Inspired by this post by lexin, this community is for reviewing and critiquing Lord of the Rings fanfiction.
Any member may post. You do not have to have been a member for any length of time, though (as for any community) time spent reading the previous posts won't be wasted.
Authors are welcome to post stories which they would specifically like reviewed; they must expect their stories to be examined closely and be able to graciously accept constructive comments and discussion of their stories. Please have your story beta-read at least once before posting; this group will review the story as if it is finished, not as a work in progress.
Reviews of stories may also be posted here for discussion; if you post a review, please include a link to the story, either a direct link if the archive allows it or a link to the front page of the archive and clear directions. Reviews of NC 17 and R rated stories should be noted as such, but they do not need to be cut if the review itself is not NC17/R. Long reviews of any flavour should be cut. A story does not necessarily have to be finished before being reviewed, though if the story is a work in progress, or on hiatus, the reviewer should make that clear.
We do not normally ask for the permission of the writer before reviewing, and will not restrict which stories may be reviewed. (This means: do not email the maintainers and ask to be taken off our "list". There is no list.)
Meta-discussion is welcome, including meta-discussion on Tolkien's work and this may include comparisons with other writers such as C. S. Lewis and Ursula Le Guin.
Standards of Behaviour
This community is focused on constructive criticism. While we might like our snark, please keep criticism focused on the story rather than the author. We will delete flames, but be aware that the maintainers have a strict definition of what constitutes a flame: that your story has been panned is not a flame. It hurts, but the reviewer didn't attack you personally, she disliked your story. If she calls the writer rude names, that's a flame.
If your story has been reviewed here, the proper course of action to take is to thank the reviewer. You may disagree with them, and you may do so in comments, but you also are asked not to flame the reviewer. Remember, she did take the time to read your story closely and offer suggestions that should help you in the future.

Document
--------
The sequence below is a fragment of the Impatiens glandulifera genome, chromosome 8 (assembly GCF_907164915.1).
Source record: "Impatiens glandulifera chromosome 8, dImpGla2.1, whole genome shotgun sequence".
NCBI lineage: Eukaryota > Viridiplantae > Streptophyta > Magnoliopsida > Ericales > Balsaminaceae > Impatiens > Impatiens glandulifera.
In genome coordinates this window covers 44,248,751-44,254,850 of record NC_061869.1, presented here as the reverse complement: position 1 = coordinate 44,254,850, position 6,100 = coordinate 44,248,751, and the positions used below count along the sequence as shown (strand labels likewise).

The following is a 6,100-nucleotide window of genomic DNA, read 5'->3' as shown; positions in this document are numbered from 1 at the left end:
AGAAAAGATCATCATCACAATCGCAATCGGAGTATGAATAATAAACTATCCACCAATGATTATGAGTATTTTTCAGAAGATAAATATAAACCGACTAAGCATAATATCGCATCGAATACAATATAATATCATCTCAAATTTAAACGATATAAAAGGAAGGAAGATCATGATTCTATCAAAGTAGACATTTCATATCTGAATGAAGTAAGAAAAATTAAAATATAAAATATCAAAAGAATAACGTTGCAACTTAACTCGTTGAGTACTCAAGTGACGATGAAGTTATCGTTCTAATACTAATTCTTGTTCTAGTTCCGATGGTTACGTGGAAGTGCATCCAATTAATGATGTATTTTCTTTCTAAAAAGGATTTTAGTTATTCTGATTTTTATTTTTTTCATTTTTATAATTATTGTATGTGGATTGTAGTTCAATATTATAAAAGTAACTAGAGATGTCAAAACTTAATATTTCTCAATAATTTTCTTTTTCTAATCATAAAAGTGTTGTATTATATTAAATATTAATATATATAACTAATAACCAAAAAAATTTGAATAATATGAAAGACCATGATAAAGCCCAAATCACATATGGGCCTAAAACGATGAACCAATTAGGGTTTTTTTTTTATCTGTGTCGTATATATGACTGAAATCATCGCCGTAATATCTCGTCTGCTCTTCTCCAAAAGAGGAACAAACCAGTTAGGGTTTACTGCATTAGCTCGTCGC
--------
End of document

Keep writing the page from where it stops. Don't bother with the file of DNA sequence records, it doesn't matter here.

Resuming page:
Some Places With LOTR Stories
Fanfiction.net: All stories, quality may be on the low end of the scale. Adultfanfiction.net. Contains only R and NC17 stories. Like ff.net, stories range from the tolerable to the execrable, with the odd gem thrown in. Do not access aff.net if you are under the age of majority in your locality. LOTRFanfiction.com: All stories. Includes RPS. Divided into book and movie 'verse. Ansereg: Slash fiction focusing on dark stories and BDSM. Henneth Annun: Archive of peer-reviewed stories. All stories. The Library of Moria: Slash archive from the lxf list. Fellowship: Boromir/Aragorn site. Fellowship of the Legolas: A site for stories focusing on Legolas. Faramir Archive. As might be guessed, this is an archive focusing on Faramir. West of the Moon: A Hobbit-centric archive, peer reviewed so standards should be reasonably high. Frodo Fiction: Self explanatory. Room for a Little More: Hobbit-centric archive. Stories of Arda: Non-slash archive featuring hobbits, men and elves. The original Axe and Bow archive. Legolas/Gimli and other elf/dwarf pairings and friendship stories, no longer updated. The new Axe and Bow archive, as above, but updated. The Open Scrolls Archive features het (i.e. heterosexual pairings) and gen stories, G to NC17. Of Elves and Men largely slash archive featuring elves and men - it's the archive of the Elves and Men Yahoo group. Story quality is sometimes not of the highest, but it has some fun pairings you don't often find.
Resources for writers
To avoid tortured Elvish and "Grelvish" (Elvish which isn't) Merin Essi ar Quenteli, a site which has lists of (reliable as far as I can tell) Elvish names and phrases and a list of names in the Black Speech. The Encyclopedia of Arda, exactly what it says on the title but obviously constantly a work in progress.
On Thud and Blunder by Poul Anderson and hosted by the SF writers association: some matters you might like to consider when writing mythic fantasy, including some (inaccurate) ideas about why you might not want your characters ride stallions. The Turkey City Lexicon, also hosted by SFWA, covering language, prose structure, some common SF story types (of academic interest to us), plots, character and viewpoint. As featured in Ansible 46, The Well-Tempered Plot Device which describes some qualities which make a book bad, many of which also apply to fanfiction. Fenimore Cooper's literary offences by Mark Twain. Notable (to me) for his interesting "nineteen rules for fiction." An online "Guide to Grammar and Style" by Jack Lynch. I (lexin, that is) don't agree with him about everything, but he's worth a read if you're at a loose end.